Time Warner must focus on being “the most profitable, not the biggest” entertainment company, and his team must concentrate on boosting the stock “now,” CEO designate Jeffrey Bewkes said Wednesday in his first public appearance since being tapped for the promotion.
That seemed in line with expectations that he will cut corporate costs and sell off slow-growing properties.
In an appearance at the Media and Money conference, organized by Dow Jones and Hollywood Reporter parent The Nielsen Company, Bewkes wouldn’t show his cards on rumored possible asset sales and spin-offs of TW Cable, AOL and Time Inc., but signaled there could indeed be reasons for such moves down the line.
He declined to comment on the possible timing of such moves, saying TW wants to “sneak up” on its competitors more than in the past with strategic moves.
Asked about the current writers strike, Bewkes said it won’t have “any material adverse financial impact on us this year.” He added he expects to have the labor issue resolved before it can start hurting TW’s finances next year.
“We all have respect for them,” he said about the writers before calling for a “fair and seasonable solution.”
Bewkes also signaled that entertainment business models may change amid technological and international growth.
For example, he said that instead of charging movie-goers $8 or more, companies could charge less in return for a bigger audience. “What if you got only $1 per ticket, but 6 billion (people) see (the film)” for no major extra cost, he said.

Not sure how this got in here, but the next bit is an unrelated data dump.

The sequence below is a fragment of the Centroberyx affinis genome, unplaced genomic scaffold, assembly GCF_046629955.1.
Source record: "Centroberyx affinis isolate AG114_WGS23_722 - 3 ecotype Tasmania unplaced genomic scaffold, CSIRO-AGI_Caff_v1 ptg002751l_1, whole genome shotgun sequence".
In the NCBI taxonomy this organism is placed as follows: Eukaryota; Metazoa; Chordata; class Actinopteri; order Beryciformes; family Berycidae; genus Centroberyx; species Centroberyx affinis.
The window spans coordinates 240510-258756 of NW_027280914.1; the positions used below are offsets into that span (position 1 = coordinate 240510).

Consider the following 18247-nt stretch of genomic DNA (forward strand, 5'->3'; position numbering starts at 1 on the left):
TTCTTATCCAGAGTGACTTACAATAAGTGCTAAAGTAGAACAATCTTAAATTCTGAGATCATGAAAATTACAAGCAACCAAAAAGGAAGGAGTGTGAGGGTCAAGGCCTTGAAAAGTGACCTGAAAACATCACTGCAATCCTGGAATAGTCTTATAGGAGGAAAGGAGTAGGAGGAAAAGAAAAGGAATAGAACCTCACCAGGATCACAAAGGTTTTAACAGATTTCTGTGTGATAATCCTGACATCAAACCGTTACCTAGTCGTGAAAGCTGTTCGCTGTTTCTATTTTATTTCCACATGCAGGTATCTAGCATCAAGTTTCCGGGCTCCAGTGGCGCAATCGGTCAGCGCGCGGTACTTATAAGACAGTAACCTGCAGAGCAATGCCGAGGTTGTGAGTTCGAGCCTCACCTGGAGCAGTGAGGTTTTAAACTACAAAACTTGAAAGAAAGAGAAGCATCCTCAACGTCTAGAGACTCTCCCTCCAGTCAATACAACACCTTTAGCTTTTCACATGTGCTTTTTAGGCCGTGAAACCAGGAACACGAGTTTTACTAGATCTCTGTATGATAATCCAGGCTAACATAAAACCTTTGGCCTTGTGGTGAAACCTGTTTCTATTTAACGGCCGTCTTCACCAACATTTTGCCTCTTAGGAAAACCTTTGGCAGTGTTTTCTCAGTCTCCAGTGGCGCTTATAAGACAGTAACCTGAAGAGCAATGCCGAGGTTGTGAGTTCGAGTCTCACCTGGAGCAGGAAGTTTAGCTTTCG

Bewkes once famously said that talk of corporate synergies is “bullshit.”
On Wednesday, he said there is some synergy, but it’s not always so much about money but also talent and other relationships. “Writers and producers come to us first” because TW owns industry-leading TV networks and film operations, he argued.
Bewkes went on to argue that the primary reason to own certain businesses is not synergy, but to run them well and position them as industry leaders.
In his clearest signal to date that he will likely sell or spin off some units, Bewkes also acknowledged that some benefits of having various operations under one conglomerate umbrella “doesn’t mean you have to have it the way you have it now.”
Asked if he ever considered turning down the CEO position as such jobs seem short-lived and less fun these days, Bewkes replied: “I think it actually is (fun.)” Asked about activist shareholders and other people mingling with his affairs, Bewkes replied those are “just people with more advice.”